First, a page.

A 2014 Australian study found that even very young girls – of primary-school age have absorbed cultural messages about female attractiveness and have begun to critique their own bodies accordingly. Sadly, we’ve all heard it before: ‘I’m too fat.’ ‘I have big thighs.’ ‘My friend is prettier than me.’ ‘My ears stick out.’
On and on it goes, into adolescence and, in many cases, through to adulthood and parenting. Some of us never really shake it off, no matter how much we understand it at an intellectual level – it embeds itself at an emotional level, cunningly making its way around rationality. The Australian study also found that young girls aged 6-11 years – so in many cases still pre-pubertal – reported levels of self-objectification that were similar to those of adult women (and much more pronounced than for boys). That is, they had unwittingly absorbed distorted cultural messages about gender, appearance and body size so effectively that they were critiquing their own bodies in the same way as adult women. This, in turn, was linked to body image problems and eating disorders in the children.
The idealisation of certain body types that children absorb through pop culture is a well-worn but nonetheless potent matter of concern on which we never seem to make much headway.
The depiction of women in magazines and films, on television and the internet, continues to present what for most people is an unattainable ideal of beauty.
And newcomers are adding to the carnival mirrors of body image, a good example being the ‘fitspiration’ or ‘fitspo’ movement on social media. This presents idealised images of extremely ripped, trim, Lycra-clad women, often glistening with beads of inspirational sweat and accompanied by motivational slogans. The movement has proto-feminist claims in presenting women as fit and strong – one of its catch-cries is ‘Strong is the new skinny’– but nonetheless it still presents a goal that is unattainable by most women.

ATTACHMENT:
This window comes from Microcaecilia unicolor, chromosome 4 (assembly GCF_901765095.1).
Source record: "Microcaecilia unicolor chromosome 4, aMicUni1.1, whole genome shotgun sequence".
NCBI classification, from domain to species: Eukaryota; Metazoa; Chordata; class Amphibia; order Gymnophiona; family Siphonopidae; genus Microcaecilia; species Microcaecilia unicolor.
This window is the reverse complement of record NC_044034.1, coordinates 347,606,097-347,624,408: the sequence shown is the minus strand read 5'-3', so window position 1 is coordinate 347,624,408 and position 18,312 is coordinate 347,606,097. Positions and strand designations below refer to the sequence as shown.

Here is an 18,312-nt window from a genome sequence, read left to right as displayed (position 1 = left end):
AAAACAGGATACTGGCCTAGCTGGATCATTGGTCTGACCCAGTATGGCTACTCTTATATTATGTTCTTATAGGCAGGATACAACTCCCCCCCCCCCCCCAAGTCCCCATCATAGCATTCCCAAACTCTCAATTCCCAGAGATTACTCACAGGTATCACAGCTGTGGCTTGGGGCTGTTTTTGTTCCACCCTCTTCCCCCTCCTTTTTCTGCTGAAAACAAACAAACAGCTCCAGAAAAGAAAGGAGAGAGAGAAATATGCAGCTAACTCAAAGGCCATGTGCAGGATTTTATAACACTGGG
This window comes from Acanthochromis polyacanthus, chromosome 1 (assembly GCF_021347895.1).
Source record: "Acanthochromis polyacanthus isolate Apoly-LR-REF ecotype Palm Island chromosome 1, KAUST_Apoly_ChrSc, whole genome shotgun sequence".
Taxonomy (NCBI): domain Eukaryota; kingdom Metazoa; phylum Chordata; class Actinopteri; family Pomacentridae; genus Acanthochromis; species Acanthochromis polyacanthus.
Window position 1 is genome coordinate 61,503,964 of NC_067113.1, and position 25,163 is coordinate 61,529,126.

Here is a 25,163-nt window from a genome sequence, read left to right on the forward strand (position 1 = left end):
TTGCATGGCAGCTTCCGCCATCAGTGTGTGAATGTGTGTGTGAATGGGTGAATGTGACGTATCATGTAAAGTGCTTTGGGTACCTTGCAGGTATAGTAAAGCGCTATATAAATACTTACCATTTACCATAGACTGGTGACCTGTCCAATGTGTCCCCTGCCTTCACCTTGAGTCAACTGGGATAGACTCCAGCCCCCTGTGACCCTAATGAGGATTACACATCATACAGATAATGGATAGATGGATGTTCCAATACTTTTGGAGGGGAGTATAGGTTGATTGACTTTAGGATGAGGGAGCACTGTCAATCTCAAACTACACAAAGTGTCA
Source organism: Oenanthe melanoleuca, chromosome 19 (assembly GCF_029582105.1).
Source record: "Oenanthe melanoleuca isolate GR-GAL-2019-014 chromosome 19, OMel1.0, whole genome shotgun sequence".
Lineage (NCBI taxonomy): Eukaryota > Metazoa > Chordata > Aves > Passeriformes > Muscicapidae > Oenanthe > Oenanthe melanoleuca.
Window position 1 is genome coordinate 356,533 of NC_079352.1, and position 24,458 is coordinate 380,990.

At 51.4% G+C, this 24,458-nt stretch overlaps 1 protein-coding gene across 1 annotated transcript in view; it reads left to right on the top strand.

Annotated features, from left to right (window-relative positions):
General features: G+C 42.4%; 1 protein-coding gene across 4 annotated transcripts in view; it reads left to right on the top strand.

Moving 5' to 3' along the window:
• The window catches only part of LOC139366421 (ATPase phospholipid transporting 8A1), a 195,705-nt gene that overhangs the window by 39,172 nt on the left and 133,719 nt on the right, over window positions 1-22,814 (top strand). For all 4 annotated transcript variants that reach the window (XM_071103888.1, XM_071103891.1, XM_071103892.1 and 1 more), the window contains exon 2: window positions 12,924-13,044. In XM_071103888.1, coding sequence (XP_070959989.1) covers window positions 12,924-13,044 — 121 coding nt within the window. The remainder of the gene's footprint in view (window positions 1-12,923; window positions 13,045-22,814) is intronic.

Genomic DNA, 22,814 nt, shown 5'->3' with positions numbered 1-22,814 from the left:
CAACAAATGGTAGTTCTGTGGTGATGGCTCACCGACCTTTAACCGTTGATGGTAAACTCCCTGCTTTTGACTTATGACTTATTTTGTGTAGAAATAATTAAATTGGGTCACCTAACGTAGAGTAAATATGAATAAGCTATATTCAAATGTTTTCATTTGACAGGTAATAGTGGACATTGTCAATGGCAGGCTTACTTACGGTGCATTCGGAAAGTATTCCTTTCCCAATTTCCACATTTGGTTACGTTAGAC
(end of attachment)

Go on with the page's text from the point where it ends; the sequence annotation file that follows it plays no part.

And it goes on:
There is also an ugly reality to contend with: the world is still not an equal place for females. Even though they generally outperform boys at school and outnumber them at university, girls can still look forward to unequal pay, they carry a far greater share of the housework and child-rearing burden, they are far more likely to be victims of family violence, and – perhaps most significantly of all – they do not expect to tread as smooth a path through life as boys. This remains the context in which we are raising our children and against which we must push, questioning our own assumptions and impulses.